By Lt. Col. Greg Karahalis, 50th Operations Group deputy commander
/ Published December 01, 2015
SCHRIEVER AIR FORCE BASE, Colo. --
Those who were present for the Air Force Space Command briefing on the Space Mission Force concept this past January will likely agree that at the time, they didn't see it coming or all that has transpired since. This is a cryptic way of observing that we in the operations group have had to adjust to a completely new way of thinking about how our crews operate, how we train them and how to prepare for an increasingly uncertain future in space. These changes will, in time, affect the rest of the wing, 14th Air Force and the Department of Defense.
On Oct. 1, the space operations squadrons of the 50th Operations Group reorganized themselves to prepare for the transition to the Space Mission Force. Operations group members have been hard at work creating new training plans that we intend to provide our space operators, engineers and cyber professionals shortly after Feb. 1. With this new training, we will challenge our crews with instruction and hands-on simulation that will force us to reconsider everything we've done for decades, and then develop new tactics for an uncertain space operations future. In addition to training, our crew organization has changed to reflect the new SMF paradigm, too. Our crews are now combined with a designated team of mission planners who provide technical analysis and work directly for the mission commanders. We see this change creating a more agile, better trained, warfighting-focused ops team that is prepared for a potentially dangerous space environment. As you might expect, this is a lot of hard work we have to do now, that we need to do fast, and be smart about.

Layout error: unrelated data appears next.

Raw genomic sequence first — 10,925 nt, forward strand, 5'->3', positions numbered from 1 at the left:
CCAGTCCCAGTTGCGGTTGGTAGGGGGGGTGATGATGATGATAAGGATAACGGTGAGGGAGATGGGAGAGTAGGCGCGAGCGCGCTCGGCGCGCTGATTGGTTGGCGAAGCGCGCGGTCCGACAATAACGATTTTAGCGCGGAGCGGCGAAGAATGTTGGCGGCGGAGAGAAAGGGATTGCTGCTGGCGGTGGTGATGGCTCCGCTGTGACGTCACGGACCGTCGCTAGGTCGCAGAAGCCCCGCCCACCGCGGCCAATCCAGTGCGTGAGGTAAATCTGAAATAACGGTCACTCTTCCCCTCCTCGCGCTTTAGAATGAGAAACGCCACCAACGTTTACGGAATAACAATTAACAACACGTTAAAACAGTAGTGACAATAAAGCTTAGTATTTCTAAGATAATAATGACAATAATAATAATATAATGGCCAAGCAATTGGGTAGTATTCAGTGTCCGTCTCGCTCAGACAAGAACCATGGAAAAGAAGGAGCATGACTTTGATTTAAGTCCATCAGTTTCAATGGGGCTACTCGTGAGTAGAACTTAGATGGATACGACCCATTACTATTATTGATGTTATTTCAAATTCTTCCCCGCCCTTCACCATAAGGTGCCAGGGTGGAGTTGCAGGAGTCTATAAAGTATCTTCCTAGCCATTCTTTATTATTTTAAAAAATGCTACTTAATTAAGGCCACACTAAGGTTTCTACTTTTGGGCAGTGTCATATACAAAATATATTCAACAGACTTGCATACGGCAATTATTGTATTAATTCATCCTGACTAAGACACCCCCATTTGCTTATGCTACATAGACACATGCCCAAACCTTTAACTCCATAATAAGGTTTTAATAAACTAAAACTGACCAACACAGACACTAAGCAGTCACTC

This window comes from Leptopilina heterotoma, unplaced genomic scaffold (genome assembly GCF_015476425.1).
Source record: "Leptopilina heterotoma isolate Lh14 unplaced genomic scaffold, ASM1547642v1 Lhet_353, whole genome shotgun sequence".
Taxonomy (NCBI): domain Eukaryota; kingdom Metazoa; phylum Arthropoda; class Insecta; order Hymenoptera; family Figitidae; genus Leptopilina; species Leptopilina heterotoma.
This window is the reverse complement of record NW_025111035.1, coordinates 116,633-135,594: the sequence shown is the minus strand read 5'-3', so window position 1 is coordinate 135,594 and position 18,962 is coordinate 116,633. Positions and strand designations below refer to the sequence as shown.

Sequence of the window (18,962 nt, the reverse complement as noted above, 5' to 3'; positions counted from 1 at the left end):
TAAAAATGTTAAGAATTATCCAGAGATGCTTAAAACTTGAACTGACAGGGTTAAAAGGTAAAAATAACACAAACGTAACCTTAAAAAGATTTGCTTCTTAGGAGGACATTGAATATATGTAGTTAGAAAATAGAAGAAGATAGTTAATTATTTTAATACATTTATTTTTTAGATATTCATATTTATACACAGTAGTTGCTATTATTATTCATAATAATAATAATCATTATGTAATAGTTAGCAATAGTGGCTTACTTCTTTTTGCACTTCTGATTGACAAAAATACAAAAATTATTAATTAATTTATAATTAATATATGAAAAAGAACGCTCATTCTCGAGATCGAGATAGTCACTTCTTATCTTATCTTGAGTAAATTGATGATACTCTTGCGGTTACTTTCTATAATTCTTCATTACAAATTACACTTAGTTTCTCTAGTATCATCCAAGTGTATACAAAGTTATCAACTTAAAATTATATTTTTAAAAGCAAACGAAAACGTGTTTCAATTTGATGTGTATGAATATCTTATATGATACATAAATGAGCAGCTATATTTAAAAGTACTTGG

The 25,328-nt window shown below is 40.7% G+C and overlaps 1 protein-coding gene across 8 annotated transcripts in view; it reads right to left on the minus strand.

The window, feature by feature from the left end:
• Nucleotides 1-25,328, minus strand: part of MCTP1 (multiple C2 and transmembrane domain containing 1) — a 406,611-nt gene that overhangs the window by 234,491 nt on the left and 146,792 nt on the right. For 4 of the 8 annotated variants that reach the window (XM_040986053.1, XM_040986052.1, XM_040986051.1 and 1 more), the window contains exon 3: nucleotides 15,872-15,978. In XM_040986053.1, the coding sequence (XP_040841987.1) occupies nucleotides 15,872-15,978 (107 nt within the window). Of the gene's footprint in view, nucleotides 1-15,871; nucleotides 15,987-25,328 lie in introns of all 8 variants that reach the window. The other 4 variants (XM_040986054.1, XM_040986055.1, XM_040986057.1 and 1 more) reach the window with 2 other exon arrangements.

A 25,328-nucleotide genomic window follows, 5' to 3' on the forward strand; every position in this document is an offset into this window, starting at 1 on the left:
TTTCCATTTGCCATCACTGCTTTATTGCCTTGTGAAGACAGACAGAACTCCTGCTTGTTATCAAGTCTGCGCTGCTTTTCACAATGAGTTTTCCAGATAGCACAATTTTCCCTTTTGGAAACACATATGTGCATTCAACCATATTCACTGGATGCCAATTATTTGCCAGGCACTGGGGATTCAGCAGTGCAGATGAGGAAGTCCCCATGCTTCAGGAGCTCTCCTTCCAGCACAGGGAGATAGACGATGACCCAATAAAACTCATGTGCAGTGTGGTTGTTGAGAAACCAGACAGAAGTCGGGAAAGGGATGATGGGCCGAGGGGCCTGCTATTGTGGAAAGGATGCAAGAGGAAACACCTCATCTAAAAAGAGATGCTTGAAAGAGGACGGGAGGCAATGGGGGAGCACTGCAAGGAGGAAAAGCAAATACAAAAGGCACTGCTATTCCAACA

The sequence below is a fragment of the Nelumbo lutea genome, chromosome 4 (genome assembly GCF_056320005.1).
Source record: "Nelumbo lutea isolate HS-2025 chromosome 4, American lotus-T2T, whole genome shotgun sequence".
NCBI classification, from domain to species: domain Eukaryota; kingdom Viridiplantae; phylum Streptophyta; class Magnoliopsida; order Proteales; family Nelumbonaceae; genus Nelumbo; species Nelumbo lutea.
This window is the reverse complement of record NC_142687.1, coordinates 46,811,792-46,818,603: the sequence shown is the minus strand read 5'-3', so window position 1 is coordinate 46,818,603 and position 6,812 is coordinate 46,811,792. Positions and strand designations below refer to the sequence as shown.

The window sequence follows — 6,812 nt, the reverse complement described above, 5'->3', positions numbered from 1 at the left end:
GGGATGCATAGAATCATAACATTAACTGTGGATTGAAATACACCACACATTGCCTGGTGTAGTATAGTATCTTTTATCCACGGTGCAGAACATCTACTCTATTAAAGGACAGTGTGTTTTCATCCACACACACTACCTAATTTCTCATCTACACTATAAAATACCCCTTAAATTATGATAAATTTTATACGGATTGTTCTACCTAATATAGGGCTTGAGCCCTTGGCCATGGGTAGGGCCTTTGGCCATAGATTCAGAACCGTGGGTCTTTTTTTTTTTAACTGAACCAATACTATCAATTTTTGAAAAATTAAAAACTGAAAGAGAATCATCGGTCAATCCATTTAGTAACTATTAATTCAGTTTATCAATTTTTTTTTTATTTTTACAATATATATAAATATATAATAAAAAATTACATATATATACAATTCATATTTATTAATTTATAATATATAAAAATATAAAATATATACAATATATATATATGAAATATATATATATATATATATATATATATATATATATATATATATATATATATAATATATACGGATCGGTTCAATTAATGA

The Space Mission Force effort isn't everything. The 3rd Space Experimentation Squadron is at the forefront of validating ways to automate much of the common commanding that has been the bread and butter of the 50th Space Wing for so long. They have so far been able to reduce to a single shift per day. With each success we will be able to refocus our energy on defending the worldwide effects we provide the warfighter; which is a different set of tasks from simply flying satellites. Key to this effort will be the eventual delivery of a single ground system for our entire constellation. Like Space Mission Force, this idea opens the door for entirely new ways of organizing, training and operating our satellites. We must steer our efforts of the Space Mission Force to prepare for this eventual future.
I've long maintained the core space disciplines of the 50th--environmental monitoring, position, navigation and timing, satellite communications and intelligence, surveillance and reconnaissance--represent enduring capabilities AFSPC has for decades and will continue to provide our nation. There's a new mission that is quickly becoming an enduring capability--space-based space surveillance. Like a cop walking a beat, the satellites of 1st Space Operations Squadron stare into deep space looking for signs of trouble. The shift this represents is hard to overstate. We're now able to monitor thousands of objects more frequently and with greater clarity than the ground-based space surveillance systems we've had for decades. We are opening up new possibilities with this capability almost every day, and this fact is challenging our assumptions about how we operate.
The 50 OG is comprehensively rethinking everything: from our people and how they are trained and employed, the tactics they use and systems they execute them on and myriad new capabilities in orbit. We are now set for a massive shift in space operations. The disruption this will cause is arguably the greatest change in how we think about space and cyber operations in the history of space command and you are here to be a part of the revolution. I'm incredibly impressed with the hard work, commitment and creativity that has gotten us to today, and I'm really looking forward to all you will do in the coming years.